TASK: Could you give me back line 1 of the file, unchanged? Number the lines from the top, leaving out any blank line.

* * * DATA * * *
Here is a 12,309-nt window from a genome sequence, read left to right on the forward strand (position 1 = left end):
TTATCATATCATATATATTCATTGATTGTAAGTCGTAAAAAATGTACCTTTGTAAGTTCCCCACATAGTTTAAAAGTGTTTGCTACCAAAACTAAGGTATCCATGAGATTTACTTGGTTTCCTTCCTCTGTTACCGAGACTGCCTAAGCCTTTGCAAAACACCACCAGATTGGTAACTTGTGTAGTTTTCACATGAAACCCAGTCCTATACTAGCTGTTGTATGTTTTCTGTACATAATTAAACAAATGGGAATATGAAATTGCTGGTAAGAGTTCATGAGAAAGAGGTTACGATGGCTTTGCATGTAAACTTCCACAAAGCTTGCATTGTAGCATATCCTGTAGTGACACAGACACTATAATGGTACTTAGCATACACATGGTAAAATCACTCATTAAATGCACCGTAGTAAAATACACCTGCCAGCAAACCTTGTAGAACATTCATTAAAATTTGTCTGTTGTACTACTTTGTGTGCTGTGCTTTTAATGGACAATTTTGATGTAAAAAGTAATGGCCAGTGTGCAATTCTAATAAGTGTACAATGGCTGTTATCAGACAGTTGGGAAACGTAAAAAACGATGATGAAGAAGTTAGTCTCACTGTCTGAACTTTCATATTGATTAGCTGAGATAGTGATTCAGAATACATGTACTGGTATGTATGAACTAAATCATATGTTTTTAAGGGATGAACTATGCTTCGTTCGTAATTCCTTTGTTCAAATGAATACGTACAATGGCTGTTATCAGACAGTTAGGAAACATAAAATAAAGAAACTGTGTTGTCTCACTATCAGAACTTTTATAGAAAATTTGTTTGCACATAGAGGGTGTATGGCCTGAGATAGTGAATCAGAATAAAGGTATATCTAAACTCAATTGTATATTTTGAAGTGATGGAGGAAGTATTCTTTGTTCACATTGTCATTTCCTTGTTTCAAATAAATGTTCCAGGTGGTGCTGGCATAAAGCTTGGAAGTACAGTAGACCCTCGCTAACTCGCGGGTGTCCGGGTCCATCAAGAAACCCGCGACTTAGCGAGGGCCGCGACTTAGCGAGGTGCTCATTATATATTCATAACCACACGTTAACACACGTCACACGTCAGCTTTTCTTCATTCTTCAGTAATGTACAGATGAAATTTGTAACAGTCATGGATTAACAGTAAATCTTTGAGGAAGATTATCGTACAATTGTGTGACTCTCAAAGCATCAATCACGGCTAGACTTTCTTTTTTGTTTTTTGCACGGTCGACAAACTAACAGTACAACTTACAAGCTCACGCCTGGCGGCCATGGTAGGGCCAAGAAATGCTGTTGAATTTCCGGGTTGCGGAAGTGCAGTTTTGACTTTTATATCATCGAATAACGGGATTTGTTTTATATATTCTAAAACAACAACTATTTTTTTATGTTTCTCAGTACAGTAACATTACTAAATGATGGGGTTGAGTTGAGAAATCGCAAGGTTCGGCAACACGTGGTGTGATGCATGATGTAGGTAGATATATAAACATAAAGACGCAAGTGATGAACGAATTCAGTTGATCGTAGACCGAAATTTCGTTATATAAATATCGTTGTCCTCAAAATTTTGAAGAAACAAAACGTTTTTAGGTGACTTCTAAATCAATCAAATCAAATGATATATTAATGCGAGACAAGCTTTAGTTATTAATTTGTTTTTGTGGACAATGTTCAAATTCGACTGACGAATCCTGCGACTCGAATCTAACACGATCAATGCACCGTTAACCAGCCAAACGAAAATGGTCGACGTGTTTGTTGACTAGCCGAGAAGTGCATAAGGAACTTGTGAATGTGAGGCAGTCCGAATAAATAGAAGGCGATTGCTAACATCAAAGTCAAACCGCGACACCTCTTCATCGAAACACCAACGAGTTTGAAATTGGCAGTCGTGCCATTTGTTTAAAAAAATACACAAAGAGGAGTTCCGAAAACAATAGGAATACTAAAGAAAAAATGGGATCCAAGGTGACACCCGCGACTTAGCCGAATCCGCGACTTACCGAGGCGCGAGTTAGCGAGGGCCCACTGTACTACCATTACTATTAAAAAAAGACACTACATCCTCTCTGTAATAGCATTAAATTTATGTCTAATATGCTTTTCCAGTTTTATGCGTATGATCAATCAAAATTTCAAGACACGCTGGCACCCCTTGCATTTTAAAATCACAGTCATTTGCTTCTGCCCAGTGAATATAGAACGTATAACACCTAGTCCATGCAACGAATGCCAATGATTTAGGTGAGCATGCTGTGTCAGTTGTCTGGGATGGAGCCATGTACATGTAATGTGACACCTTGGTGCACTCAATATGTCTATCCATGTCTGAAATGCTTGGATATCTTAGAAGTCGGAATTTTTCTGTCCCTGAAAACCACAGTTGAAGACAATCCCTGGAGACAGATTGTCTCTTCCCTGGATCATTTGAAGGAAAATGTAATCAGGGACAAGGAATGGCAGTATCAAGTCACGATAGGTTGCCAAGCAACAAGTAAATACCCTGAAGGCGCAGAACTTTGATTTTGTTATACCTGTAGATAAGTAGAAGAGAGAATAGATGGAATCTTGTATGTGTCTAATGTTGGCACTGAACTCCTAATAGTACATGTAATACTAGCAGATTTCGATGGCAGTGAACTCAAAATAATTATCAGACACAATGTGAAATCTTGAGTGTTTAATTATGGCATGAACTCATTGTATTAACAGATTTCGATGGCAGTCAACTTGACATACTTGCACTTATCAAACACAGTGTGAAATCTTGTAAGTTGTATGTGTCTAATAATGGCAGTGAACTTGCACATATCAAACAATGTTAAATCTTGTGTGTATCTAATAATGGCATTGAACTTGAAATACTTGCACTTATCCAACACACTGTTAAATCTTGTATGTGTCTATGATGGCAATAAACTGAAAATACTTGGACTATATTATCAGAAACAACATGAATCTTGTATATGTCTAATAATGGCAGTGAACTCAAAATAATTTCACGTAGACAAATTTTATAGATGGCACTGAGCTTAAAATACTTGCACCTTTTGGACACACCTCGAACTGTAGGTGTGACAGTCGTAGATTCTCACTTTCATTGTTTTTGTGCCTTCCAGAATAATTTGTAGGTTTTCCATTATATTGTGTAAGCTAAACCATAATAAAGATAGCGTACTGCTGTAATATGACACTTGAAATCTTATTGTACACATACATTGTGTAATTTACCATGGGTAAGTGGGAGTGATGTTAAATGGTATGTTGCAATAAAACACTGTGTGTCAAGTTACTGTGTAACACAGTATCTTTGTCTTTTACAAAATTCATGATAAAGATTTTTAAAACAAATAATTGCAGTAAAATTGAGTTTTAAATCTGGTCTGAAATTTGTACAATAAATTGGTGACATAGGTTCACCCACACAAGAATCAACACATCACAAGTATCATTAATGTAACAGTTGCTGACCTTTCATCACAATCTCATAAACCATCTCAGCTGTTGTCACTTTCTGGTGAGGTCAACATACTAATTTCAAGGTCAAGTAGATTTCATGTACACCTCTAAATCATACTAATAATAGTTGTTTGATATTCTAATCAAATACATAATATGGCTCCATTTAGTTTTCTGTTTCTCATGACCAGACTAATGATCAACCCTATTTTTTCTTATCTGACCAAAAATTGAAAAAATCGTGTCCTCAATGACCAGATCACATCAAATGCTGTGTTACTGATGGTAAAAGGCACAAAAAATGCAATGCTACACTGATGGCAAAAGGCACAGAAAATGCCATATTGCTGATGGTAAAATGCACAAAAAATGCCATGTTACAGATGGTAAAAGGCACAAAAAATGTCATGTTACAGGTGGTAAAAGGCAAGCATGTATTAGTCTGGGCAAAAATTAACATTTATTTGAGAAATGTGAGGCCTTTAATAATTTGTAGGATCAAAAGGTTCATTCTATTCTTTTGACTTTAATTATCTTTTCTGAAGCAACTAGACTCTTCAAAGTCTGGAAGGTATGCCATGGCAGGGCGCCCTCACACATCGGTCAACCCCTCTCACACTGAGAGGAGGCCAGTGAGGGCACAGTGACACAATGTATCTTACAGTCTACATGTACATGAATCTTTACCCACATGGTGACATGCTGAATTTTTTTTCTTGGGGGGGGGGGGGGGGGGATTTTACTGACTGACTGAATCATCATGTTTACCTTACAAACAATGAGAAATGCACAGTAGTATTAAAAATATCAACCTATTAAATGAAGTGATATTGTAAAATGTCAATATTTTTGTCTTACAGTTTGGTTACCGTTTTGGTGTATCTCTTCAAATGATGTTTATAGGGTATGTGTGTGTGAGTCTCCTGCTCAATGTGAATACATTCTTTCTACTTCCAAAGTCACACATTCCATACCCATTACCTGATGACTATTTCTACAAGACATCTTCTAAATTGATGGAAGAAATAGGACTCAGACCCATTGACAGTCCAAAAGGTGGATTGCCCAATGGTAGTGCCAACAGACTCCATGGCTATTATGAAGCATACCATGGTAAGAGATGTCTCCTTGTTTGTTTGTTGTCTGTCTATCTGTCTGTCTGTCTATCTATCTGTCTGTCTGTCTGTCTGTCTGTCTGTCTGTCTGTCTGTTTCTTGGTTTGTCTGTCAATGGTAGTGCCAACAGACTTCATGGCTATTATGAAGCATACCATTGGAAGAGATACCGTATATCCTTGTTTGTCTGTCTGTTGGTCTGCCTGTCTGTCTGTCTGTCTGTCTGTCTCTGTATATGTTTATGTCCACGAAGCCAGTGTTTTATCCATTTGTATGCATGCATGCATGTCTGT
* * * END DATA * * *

Here is a 12,309-nt window from a genome sequence, read left to right on the forward strand (position 1 = left end):